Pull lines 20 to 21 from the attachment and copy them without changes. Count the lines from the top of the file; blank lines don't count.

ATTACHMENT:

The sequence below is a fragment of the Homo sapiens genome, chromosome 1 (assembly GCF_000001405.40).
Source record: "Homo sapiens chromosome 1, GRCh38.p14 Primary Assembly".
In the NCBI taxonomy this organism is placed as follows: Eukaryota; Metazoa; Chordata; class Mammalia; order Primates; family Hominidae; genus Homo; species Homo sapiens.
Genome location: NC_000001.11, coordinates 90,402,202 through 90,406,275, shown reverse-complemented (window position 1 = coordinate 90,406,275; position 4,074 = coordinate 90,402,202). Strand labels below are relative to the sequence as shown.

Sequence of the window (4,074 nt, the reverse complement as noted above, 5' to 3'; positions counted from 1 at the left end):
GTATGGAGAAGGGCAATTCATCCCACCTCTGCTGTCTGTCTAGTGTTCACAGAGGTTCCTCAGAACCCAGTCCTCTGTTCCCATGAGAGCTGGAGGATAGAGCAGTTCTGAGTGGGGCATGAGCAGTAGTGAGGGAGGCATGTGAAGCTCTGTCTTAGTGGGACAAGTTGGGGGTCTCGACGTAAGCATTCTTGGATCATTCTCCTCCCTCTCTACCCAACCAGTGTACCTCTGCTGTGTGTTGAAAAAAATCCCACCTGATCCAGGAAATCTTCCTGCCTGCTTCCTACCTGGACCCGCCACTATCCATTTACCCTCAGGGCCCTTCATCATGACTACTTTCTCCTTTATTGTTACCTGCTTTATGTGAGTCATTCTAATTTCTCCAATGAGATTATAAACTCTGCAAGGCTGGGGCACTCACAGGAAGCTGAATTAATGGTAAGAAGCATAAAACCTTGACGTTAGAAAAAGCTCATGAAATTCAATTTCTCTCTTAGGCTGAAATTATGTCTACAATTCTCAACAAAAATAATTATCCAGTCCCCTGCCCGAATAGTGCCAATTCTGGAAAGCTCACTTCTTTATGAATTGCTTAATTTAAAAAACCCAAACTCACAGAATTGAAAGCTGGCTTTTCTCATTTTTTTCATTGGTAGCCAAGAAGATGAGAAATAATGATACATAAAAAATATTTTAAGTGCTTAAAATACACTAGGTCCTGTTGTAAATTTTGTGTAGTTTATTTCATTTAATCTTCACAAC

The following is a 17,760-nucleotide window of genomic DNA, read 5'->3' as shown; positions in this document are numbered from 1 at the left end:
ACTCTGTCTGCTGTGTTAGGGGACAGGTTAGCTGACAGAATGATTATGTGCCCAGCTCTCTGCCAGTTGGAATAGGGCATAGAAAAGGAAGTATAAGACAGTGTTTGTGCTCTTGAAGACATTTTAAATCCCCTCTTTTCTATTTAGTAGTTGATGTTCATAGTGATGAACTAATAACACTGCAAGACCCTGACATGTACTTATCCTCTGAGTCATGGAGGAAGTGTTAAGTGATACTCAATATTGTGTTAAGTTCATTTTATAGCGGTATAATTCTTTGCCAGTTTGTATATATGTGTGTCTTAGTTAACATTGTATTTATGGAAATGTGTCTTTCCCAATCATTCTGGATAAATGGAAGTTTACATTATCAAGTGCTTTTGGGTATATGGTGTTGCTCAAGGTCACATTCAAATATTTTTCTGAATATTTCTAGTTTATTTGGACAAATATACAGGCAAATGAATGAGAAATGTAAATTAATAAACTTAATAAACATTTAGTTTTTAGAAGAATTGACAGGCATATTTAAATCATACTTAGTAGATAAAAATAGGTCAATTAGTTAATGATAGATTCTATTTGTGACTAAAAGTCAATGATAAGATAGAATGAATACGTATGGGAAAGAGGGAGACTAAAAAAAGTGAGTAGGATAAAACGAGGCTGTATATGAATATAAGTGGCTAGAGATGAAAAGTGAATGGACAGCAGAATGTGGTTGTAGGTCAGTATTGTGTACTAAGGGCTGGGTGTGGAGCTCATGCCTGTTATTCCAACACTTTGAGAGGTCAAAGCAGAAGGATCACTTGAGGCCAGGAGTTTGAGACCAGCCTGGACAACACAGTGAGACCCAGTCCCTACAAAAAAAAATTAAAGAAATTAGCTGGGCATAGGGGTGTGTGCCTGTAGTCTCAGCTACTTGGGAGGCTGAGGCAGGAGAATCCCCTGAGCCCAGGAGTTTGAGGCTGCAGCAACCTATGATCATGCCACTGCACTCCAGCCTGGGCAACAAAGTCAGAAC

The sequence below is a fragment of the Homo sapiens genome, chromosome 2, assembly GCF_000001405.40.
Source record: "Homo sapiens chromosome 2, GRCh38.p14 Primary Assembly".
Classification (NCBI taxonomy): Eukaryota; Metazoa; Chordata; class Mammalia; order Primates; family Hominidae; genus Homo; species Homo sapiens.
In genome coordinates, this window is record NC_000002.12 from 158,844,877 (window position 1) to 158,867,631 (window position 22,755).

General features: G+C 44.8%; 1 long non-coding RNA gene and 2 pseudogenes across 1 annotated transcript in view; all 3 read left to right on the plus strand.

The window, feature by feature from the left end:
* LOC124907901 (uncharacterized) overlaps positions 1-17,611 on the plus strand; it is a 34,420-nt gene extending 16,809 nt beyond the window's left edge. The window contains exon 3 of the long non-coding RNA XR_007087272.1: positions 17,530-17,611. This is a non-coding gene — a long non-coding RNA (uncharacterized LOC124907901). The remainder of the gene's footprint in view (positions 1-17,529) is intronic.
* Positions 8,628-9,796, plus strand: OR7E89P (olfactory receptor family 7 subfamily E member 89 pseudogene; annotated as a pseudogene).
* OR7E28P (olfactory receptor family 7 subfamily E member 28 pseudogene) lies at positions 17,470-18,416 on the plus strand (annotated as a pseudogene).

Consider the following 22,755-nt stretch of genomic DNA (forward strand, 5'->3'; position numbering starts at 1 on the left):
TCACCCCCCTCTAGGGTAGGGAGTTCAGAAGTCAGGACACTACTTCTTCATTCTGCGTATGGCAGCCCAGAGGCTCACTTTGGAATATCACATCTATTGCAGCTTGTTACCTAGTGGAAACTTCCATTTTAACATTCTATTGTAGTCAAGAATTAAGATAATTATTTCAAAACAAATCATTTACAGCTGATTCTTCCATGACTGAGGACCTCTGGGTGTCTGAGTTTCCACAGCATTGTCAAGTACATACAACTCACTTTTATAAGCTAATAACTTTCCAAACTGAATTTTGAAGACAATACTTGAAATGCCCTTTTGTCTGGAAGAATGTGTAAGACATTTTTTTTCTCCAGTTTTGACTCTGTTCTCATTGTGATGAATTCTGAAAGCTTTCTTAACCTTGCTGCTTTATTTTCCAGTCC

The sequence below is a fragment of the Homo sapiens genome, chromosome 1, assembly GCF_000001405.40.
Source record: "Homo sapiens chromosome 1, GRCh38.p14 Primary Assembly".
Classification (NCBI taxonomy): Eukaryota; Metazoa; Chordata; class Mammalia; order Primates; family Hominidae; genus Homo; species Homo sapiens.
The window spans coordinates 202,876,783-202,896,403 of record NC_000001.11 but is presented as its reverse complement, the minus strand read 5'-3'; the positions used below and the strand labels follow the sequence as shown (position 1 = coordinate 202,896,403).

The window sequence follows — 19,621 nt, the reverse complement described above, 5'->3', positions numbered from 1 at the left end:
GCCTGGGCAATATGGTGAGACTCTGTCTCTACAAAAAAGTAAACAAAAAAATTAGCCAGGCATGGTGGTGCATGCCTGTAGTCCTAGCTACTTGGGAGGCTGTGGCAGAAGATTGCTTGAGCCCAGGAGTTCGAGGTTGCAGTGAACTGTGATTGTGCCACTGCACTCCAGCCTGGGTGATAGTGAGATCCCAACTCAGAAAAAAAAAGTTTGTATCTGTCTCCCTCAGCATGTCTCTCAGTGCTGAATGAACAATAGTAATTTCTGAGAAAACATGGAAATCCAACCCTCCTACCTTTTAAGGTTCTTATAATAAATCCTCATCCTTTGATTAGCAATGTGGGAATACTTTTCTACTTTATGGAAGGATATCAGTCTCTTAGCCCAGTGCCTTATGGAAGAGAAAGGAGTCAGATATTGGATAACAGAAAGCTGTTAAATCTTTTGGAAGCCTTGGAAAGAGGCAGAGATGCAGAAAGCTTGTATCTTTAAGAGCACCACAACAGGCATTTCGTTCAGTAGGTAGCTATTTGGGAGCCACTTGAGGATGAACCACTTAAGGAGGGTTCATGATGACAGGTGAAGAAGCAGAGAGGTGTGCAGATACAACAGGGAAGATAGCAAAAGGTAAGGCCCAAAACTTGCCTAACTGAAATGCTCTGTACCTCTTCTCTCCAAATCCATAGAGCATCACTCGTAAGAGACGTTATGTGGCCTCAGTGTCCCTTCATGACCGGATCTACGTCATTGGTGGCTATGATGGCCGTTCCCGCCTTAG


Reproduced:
The sequence below is a fragment of the Homo sapiens genome, chromosome 1, assembly GCF_000001405.40.
Source record: "Homo sapiens chromosome 1, GRCh38.p14 Primary Assembly".